I’ve always thought it was both interesting and liberating that we have so much control over our own well-being. How we see the world and how we view our circumstances often determines the degree to which we’ll enjoy life.
I’ve known people who have gone through harrowing circumstances or gotten by on minimal means, yet they lead lives of joy, uplifting others everywhere they go. I’ve also known people who are blessed by common standards — good health, great financial wealth — and they are terse, discontent and sometimes downright miserable. One of the most significant differences between these two kinds of people is gratitude.
As I explain in my latest book, Entitlement Abolition, gratitude is an empowering demonstration of an abundance mentality — the concept that there is plenty out there and enough to spare for everybody, and the only mentality that leads to happiness.
Science backs this up. According to a 2009 study published in the Cerebral Cortex journal, showing gratitude or generosity stimulates the hypothalamus (the portion of the brain that manages stress) and the ventral tegmental area (the portion of the brain that produces the sensation of pleasure).
Furthermore, in a 2003 study researchers broke participants into two groups — one group assigned with the task of keeping a short weekly list of the things they were grateful for, while the other group listed inconveniences or everyday events. Ten weeks later, the first group enjoyed significantly higher life satisfaction than the other.
While a gratitude journal is an excellent way to show “chronic gratitude,” another beneficial exercise I use is a gratitude checklist. Once a month my wife Sharee and I volunteer to mentor youth at detention centers, boys’ and girls’ group homes and residential crisis centers to help young people learn responsibility, accountability and envision a brighter future.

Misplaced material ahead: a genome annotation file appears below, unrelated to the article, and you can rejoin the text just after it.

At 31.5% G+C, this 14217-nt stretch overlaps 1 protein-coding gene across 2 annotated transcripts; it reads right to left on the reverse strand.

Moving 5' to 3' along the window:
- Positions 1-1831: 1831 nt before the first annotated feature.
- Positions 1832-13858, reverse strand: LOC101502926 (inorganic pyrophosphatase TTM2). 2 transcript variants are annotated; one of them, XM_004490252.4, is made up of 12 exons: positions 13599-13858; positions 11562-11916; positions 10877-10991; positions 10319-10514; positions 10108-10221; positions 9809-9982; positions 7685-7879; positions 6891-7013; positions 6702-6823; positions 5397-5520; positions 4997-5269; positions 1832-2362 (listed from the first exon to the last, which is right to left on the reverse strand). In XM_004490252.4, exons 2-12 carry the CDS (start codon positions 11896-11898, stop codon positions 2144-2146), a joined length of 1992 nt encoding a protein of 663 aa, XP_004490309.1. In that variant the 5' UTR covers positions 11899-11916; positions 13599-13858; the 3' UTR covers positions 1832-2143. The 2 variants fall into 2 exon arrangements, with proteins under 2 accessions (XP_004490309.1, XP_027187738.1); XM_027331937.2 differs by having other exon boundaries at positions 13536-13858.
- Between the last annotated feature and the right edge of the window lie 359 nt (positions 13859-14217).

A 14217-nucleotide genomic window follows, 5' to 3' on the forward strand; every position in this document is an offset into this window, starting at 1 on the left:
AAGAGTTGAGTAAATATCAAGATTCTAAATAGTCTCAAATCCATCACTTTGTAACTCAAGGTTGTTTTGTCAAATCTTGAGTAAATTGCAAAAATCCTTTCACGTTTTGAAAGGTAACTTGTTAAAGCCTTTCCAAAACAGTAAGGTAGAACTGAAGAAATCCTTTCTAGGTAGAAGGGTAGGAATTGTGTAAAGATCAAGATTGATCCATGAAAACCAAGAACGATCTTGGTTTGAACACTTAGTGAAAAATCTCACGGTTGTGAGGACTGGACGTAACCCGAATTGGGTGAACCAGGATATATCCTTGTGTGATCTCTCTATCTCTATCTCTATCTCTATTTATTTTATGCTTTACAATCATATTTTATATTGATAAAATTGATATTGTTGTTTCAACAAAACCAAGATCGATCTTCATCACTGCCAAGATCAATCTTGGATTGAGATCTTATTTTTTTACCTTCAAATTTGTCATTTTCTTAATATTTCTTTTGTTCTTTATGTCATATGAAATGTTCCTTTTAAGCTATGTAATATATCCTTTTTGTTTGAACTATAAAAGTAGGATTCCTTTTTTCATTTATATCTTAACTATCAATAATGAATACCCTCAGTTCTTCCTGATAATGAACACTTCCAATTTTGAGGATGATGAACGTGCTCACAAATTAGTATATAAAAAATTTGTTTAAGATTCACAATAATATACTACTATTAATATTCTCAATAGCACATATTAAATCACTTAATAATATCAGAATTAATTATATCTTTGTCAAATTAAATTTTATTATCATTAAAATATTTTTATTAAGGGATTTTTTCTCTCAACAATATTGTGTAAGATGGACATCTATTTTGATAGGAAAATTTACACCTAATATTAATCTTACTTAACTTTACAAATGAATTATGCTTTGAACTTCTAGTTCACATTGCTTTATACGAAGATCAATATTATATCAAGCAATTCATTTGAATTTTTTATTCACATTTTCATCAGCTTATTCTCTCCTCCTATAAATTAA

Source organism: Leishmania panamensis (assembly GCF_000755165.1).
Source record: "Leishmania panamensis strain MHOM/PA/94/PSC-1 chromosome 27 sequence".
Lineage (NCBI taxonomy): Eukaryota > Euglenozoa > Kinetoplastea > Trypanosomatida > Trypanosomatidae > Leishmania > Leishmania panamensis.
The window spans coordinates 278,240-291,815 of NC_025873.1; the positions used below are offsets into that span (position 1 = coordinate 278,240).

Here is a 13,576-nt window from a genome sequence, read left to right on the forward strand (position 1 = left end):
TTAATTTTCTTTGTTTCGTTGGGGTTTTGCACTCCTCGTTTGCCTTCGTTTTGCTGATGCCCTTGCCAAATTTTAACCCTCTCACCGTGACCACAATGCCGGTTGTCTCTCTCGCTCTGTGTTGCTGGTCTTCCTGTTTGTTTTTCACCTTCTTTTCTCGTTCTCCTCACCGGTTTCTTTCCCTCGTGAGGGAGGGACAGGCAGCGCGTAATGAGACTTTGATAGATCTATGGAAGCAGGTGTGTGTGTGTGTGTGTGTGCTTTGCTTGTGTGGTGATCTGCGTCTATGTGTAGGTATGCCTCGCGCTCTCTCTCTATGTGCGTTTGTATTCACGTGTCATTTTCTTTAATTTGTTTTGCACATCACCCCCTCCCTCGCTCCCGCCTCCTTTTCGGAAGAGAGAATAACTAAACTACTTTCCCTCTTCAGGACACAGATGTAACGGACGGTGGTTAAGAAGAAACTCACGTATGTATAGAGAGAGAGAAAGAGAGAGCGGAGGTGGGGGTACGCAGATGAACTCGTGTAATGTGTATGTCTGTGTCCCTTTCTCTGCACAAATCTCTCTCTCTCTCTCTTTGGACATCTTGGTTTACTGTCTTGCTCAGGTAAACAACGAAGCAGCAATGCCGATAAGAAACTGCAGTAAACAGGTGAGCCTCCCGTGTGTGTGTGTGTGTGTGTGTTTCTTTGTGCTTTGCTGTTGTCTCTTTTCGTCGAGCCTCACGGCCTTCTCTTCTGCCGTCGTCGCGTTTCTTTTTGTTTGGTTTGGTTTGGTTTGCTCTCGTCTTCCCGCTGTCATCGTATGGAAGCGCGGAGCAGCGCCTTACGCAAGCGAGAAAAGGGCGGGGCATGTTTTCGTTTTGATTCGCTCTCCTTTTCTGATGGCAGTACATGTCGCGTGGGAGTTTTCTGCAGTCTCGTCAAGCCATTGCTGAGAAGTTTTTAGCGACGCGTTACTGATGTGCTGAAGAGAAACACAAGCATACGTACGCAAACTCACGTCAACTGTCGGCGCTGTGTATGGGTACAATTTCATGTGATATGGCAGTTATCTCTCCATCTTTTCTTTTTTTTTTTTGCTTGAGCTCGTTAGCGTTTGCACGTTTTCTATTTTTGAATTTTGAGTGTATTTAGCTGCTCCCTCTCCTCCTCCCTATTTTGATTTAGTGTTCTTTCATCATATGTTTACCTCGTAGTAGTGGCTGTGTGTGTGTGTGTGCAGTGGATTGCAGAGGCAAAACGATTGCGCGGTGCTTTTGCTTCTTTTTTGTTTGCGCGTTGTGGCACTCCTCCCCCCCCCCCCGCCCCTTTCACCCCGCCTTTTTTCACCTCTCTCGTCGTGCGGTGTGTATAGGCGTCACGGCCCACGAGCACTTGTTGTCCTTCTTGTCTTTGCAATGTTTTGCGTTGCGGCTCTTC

During Thanksgiving week after a special dinner, we engage in the classic go-around-the-room-and-say-what-we-are-grateful-for tradition with the group, but we go a bit deeper. (See my article on what I call the Gratitude Amplifier.) Several respond by saying they can’t think of anything to be thankful for. This is when we encourage them to go through the gratitude checklist: “Consider how and why you might grateful for each of these”:
• A living person
• Person who has died
• A physical ability
• Material possession
• Something in nature
• A place on earth
• Modern-day invention
• A particular food
• Your home or place of abode
• God, the universe, or a higher power
This activity reminds the youth of blessings and helps shift their perspective. No matter how small the advantage, it’s important to express gratitude. And more importantly, to give thanks especially when you don’t feel it — because there is always someone that longs for the thing you take for granted daily. This self-awareness is crucial in abolishing entitlement.
For years, we have used the checklist with our own family around the Thanksgiving table, and it’s always the highlight of the season.
Whether it’s in our society or within our families, we must do everything we can to cultivate gratitude and abundance over scarcity and entitlement. We must reinforce appreciation rather than envy. And we must appreciate what we have — and even don’t have, recognizing that it’s all for our learning and experience. As we do, we’ll live life more fully and enjoy the journey more.
Call To Action
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Originally published at medium.com